Staupitz’ life verse was “I am yours, save me” taken from the Psalms. This highlights the emphasis of a life completely under God’s control and within the Maker’s hands. With this understanding of vocation and his deep loyalty to Scripture (“he’s held to whatever the sacred page teaches”), it is no wonder that the man had such an impact on both the Lutheran and Catholic Reformations. [2]

Life and Teachings

Between 1463 and 1468, Johann Von Staupitz was born to an old noble Saxon-Meissen family. He studied at the University of Cologne, receiving his bachelor of arts in 1484 and receiving his master of arts in 1489. By the death of his father in 1494, Staupitz had already become an Augustinian friar. He was ordained a priest and became a Baccalaureus Biblicus.[3]

By 1498, he found himself as a Magister at a convent in Tubingen, a relatively young institution, where the four classical faculties of philosophy, theology, jurisprudence, and medicine were taught. Staupitz appreciated the upcoming rise of reform at friaries and university studies. One change that affected Tubingen more than the Augustinian friary was that Hebrew and Greek were being studied along with Latin. At Tubingen, Staupitz would have also encountered the ideas of the most widely known theologians and preachers of the time.[4]

It is here between 1497 and 1498 that Staupitz’ first writings were published. They covered the first two chapters of Job and reemphasized the impact of the Lord in a similar way to his life verse. “At the beginning of each single ‘sermon’ he repeated the main theme, ‘The Lord has given…’” He also stressed the mercy of God, sermonizing the correlation between the gentile Job and his relation to God, owing much to a theology of grace. These sermons also depict Staupitz as “a reformer of the religious life.” “He was critical of the non-reformed mendicant friars. In his mind there was a connection between the devotion and work of the friars and that of the common people.” [5]

He drew heavily on St. Augustine as a source and made good use of the talk of the “sweetness of God.” “Staupitz’s image of Christ was essentially that of the generous giver.” He had a humanist incline, turning away from late medieval scholasticism and preferring the earlier church fathers and the Bible. He became “a reformer of the monastic life and of pastoral care” in his own rite.[6]

It would only be after Staupitz achieves his own doctorate, becomes the head of a monastery, and takes his role in Wittenberg that he would meet the young Martin Luther. But, his education, influence, and input were definitely sources that shaped the wee Reformer’s innocent mind. “Luther himself indicated that through Staupitz the light of the gospel had entered his heart.”[7]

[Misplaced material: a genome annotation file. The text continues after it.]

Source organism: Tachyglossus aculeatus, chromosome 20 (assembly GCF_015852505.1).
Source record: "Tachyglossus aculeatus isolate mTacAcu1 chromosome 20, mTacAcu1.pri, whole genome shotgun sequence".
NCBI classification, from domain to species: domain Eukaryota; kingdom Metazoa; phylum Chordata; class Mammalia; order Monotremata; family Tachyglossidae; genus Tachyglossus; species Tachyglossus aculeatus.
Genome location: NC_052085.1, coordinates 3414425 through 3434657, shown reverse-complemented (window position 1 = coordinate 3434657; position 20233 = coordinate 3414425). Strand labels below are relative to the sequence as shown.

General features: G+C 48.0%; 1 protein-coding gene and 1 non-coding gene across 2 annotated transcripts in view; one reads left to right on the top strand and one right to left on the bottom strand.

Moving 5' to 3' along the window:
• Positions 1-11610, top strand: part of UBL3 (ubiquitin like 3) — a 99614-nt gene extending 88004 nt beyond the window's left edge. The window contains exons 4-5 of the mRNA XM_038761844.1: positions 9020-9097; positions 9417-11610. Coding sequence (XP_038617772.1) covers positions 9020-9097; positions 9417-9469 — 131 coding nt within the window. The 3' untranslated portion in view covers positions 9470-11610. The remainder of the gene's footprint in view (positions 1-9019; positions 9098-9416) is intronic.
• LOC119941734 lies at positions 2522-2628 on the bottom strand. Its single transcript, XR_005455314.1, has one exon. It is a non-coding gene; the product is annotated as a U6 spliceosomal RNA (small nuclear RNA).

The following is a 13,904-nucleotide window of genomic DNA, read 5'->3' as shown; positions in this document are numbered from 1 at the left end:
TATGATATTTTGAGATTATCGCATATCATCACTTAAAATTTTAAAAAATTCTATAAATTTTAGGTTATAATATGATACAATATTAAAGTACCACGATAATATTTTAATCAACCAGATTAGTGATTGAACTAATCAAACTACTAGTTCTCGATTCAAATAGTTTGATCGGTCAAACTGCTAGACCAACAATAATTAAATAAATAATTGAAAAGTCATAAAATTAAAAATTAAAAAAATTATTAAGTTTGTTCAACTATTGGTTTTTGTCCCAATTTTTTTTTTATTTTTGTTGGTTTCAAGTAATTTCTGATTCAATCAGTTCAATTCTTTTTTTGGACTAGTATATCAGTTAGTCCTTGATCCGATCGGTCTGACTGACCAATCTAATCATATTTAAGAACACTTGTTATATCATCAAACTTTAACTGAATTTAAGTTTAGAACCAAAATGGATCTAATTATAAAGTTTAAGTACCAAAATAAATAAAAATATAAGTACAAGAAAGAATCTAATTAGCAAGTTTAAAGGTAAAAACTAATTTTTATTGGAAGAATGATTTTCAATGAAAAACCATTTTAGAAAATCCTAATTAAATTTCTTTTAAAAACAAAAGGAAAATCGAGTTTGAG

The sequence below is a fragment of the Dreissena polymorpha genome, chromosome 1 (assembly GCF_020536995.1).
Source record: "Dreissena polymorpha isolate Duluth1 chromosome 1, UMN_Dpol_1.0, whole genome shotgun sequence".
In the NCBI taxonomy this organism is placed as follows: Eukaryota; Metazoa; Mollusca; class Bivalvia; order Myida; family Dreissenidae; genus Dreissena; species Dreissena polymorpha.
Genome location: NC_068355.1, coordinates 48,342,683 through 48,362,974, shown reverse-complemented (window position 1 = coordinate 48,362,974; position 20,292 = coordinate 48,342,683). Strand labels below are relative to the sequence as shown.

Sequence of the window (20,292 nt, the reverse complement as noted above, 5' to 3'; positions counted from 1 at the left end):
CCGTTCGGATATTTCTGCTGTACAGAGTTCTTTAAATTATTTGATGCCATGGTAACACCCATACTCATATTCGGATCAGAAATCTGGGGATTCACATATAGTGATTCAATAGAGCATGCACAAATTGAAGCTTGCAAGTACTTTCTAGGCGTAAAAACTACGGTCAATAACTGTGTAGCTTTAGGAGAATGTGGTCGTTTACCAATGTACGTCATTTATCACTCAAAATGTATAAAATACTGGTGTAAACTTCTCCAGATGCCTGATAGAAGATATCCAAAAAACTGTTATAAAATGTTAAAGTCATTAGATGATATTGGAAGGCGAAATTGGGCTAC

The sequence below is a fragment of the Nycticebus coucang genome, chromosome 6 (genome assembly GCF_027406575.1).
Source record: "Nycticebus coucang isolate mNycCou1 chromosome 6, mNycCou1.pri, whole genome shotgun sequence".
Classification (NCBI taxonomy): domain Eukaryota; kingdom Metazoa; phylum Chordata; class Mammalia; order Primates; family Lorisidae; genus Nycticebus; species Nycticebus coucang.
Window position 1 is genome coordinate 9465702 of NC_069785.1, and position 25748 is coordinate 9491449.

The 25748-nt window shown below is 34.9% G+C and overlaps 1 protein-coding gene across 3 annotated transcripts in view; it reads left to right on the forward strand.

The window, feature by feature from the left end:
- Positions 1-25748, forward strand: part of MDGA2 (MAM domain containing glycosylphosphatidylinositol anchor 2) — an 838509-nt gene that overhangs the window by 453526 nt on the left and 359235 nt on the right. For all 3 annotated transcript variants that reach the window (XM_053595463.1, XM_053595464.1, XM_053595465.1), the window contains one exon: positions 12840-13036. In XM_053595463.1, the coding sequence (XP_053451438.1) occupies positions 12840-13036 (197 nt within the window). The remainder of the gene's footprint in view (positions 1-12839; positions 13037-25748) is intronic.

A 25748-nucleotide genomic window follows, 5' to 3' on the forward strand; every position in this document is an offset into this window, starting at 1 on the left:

[1] Franz Posset, The Front-Runner of the Catholic Reformation, (Ashgate, Burlington, VT, 2003), xiii, xv.
[2] Ibid., 1, xv.
[3] Ibid., 32, 34, 36-37.
[4] Ibid., 38-40.
[5] Ibid., 43-48.
[6] Ibid., 50-52, 57.
[7] Ibid., 1.

The First Reformer | John Hus

The Life and Teachings of John Hus

John Hus was a man who grew up much-like Martin Luther. He had been born to bohemian peasants in 1373 and sent off to the University of Prag sixteen years later. Like The Protestant, he sang for bread in the streets and studied diligently. In 1394, Hus received the Bachelor of Theology; in 1396, the Master of Arts; and, in 1400, he had been finally ordained as a priest.[1]

Although, there had been a couple of events leading up to this point, one of the first big controversies of Hus was after he had been appointed as the Synodal preacher in 1405. The vocation of this new office led Hus to use ferocity and a fiery fervor to scorn the avarice and immorality of the clergy. He held “sin no more permitted to a clergy-man than to a layman, and indeed more blameworthy.” This led to a festering of hatred against the man.

At the same time, there were two men from Prag who had painted a cartoon on their house outside the city. This cartoon contrasted “the lowly Christ and the proud pope.” It immediately became rather popular and drew crowds. Hus recommended this portrait from the pulpit as “a true representation of the opposition between Christ and Antichrist.” Luther would later edit similar cartoons of the same effect.[2]

Hus would later come into conflict against the abuse of relics and fraud to raise funds for the church. He did not see the need for pilgrimages and indulgences which simply seemed like an economy for the mammon-loving clergymen. He wrote that “a Christian need not seek for signs and miracles but need only hold by the Holy Scriptures.” “Man gets forgiveness of sins through real sorrow and repentance, not through money.” Luther would also hit the church where it hurt the most, in the wallet. Both men received a similar reaction: “Hurt in pride and pocket, the enraged clergy lodged complaints against Hus as a pestiferous heretic, who had to be suppressed; he lost his position as the Synodical preacher in 1408.” Two years later, Hus and his followers were excommunicated for wielding teachings that allowed the laity to think they were meant to lead their clergy and made their clergy disobedient to the Roman Church. [3]